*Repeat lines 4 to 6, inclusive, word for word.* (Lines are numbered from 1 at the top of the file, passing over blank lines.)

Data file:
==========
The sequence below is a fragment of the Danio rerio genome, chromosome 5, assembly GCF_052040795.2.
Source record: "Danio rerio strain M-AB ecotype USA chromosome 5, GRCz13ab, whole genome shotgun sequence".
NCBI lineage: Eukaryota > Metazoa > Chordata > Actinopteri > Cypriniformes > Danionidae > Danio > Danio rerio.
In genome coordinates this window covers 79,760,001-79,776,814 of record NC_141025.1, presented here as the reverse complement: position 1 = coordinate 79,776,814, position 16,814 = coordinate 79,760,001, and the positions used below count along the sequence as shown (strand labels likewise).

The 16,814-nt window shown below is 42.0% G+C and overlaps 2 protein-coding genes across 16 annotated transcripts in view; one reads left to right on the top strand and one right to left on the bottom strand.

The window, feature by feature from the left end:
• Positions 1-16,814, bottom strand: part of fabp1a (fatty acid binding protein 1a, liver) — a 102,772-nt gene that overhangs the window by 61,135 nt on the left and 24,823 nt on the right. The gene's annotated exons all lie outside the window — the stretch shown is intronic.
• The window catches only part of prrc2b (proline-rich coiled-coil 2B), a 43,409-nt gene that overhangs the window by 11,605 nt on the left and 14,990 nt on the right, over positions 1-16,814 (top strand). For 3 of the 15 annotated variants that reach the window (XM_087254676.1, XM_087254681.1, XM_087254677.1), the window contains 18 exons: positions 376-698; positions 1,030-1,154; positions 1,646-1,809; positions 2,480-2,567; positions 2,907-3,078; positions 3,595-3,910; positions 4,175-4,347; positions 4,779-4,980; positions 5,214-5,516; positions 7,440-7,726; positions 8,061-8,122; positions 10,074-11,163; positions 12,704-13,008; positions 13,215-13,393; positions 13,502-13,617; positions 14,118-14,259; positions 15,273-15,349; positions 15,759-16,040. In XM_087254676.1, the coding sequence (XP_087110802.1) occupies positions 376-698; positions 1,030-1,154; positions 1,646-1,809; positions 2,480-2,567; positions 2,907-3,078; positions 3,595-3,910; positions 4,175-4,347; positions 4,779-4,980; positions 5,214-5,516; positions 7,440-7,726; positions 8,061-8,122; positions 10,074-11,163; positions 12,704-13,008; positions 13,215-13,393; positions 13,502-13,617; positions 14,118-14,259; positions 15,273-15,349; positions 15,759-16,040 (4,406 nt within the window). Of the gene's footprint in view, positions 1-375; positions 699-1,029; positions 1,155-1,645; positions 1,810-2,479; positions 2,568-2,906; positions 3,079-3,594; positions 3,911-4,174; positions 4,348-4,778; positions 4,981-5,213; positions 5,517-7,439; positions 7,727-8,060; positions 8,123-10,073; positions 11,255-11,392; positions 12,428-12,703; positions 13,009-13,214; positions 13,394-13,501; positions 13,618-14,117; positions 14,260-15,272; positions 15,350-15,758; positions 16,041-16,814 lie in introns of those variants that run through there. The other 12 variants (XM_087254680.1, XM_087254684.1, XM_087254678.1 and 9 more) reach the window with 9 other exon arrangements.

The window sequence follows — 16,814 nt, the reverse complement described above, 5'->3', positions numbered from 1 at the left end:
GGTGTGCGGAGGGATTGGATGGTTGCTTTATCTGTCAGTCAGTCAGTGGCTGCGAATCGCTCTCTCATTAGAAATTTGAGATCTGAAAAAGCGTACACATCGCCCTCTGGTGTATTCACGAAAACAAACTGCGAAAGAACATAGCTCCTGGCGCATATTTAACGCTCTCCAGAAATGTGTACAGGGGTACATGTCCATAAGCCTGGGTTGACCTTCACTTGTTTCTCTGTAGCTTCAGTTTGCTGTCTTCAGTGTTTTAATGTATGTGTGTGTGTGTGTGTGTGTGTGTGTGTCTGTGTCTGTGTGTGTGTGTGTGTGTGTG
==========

In genome coordinates this window covers 79,760,001-79,776,814 of record NC_141025.1, presented here as the reverse complement: position 1 = coordinate 79,776,814, position 16,814 = coordinate 79,760,001, and the positions used below count along the sequence as shown (strand labels likewise).

The 16,814-nt window shown below is 42.0% G+C and overlaps 2 protein-coding genes across 16 annotated transcripts in view; one reads left to right on the top strand and one right to left on the bottom strand.

The window, feature by feature from the left end: